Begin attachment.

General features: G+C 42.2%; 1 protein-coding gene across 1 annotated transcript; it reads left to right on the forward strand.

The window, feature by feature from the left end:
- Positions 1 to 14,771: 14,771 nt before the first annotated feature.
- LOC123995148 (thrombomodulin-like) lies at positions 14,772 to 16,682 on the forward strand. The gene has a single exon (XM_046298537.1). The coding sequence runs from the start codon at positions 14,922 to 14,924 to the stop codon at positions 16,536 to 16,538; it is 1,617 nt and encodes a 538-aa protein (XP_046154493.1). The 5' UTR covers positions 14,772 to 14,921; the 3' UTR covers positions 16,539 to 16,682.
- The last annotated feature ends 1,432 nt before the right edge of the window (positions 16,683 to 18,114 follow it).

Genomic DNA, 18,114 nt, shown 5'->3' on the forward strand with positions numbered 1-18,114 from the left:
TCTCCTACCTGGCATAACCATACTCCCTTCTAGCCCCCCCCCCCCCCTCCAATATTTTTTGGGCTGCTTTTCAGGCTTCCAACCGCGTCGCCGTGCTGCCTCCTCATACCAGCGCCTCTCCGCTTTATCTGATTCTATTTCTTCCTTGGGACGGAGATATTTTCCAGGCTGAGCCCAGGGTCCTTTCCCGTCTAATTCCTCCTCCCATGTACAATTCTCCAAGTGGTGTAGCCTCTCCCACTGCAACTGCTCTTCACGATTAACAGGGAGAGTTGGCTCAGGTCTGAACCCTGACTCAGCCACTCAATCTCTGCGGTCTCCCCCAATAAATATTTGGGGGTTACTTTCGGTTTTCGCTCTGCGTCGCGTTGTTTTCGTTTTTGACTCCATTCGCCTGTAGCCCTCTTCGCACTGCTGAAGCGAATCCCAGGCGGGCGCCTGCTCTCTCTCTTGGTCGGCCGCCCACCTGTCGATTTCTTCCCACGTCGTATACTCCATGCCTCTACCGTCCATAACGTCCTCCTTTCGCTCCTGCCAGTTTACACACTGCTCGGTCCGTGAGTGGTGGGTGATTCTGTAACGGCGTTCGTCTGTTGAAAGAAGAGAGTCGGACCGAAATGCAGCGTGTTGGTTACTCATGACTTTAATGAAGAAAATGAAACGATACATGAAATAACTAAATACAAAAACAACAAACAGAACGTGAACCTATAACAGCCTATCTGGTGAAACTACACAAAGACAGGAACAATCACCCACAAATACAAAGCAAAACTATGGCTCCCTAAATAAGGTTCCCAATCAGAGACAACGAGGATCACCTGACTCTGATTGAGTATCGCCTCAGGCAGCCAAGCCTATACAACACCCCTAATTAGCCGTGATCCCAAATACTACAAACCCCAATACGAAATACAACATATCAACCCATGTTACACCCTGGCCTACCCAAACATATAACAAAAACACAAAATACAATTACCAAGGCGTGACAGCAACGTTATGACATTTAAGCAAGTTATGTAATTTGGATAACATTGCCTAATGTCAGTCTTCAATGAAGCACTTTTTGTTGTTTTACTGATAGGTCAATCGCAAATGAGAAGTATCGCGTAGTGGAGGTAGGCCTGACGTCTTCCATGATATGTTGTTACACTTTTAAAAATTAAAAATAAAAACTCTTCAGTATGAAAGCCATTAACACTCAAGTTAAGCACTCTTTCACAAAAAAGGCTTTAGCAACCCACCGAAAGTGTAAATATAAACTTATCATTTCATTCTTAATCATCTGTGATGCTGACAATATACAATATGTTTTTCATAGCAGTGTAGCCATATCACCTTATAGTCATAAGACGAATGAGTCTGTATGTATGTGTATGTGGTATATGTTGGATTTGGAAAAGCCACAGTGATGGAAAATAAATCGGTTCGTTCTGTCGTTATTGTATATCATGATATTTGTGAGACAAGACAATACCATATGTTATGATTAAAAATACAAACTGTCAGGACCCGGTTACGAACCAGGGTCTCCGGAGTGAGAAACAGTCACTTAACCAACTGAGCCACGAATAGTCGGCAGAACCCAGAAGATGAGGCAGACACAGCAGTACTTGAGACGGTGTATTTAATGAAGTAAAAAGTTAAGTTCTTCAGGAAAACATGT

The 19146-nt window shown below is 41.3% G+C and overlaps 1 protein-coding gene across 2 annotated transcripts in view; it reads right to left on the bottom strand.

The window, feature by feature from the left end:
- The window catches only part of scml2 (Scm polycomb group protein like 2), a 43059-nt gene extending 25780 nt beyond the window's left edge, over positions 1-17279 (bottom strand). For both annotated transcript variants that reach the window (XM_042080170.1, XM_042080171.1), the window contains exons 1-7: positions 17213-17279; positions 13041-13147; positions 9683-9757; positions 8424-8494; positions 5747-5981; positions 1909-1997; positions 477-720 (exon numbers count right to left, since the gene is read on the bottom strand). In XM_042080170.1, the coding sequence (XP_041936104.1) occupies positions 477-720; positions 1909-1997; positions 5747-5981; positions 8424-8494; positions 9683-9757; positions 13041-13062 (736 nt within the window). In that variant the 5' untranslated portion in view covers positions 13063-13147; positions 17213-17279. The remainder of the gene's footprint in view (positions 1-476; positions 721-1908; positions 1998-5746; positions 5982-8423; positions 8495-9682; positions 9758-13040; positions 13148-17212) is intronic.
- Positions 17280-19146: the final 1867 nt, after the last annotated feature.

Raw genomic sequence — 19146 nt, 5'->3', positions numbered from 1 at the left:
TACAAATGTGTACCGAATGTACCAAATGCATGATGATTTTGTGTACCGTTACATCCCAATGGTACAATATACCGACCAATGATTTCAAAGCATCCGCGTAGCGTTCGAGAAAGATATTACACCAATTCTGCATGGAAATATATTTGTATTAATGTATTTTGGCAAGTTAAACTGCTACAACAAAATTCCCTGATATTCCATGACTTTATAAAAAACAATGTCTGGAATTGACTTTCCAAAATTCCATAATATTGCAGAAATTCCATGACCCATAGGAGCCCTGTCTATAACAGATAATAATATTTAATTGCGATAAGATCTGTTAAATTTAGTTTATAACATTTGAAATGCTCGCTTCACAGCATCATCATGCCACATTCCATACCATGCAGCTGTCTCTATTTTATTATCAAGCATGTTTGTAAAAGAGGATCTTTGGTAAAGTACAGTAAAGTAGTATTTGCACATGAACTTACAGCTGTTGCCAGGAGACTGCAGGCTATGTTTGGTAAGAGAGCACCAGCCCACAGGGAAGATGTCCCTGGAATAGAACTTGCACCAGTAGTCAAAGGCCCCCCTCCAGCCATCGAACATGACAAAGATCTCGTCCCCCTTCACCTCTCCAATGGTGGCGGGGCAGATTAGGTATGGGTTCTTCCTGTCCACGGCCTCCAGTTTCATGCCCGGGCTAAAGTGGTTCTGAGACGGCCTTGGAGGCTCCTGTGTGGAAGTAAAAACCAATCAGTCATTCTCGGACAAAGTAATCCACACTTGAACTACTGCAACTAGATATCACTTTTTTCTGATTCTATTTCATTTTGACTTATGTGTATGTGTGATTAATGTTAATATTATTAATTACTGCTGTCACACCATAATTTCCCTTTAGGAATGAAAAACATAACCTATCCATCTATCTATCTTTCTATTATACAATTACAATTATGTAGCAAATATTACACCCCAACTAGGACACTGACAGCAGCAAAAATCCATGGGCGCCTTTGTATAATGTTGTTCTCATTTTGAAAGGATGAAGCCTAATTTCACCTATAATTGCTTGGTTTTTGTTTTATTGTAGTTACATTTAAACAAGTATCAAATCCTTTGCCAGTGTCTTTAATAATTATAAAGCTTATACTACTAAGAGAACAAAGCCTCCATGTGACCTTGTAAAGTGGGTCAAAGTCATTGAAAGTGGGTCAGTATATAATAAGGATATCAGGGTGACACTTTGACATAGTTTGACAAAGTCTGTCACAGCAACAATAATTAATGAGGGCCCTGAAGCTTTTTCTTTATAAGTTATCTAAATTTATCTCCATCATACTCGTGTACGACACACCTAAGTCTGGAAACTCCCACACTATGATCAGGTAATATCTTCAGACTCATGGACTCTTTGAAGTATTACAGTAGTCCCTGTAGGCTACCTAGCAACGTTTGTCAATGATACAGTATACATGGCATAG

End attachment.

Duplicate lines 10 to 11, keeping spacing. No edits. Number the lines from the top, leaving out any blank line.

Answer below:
- The window catches only part of scml2 (Scm polycomb group protein like 2), a 43059-nt gene extending 25780 nt beyond the window's left edge, over positions 1-17279 (bottom strand). For both annotated transcript variants that reach the window (XM_042080170.1, XM_042080171.1), the window contains exons 1-7: positions 17213-17279; positions 13041-13147; positions 9683-9757; positions 8424-8494; positions 5747-5981; positions 1909-1997; positions 477-720 (exon numbers count right to left, since the gene is read on the bottom strand). In XM_042080170.1, the coding sequence (XP_041936104.1) occupies positions 477-720; positions 1909-1997; positions 5747-5981; positions 8424-8494; positions 9683-9757; positions 13041-13062 (736 nt within the window). In that variant the 5' untranslated portion in view covers positions 13063-13147; positions 17213-17279. The remainder of the gene's footprint in view (positions 1-476; positions 721-1908; positions 1998-5746; positions 5982-8423; positions 8495-9682; positions 9758-13040; positions 13148-17212) is intronic.
- Positions 17280-19146: the final 1867 nt, after the last annotated feature.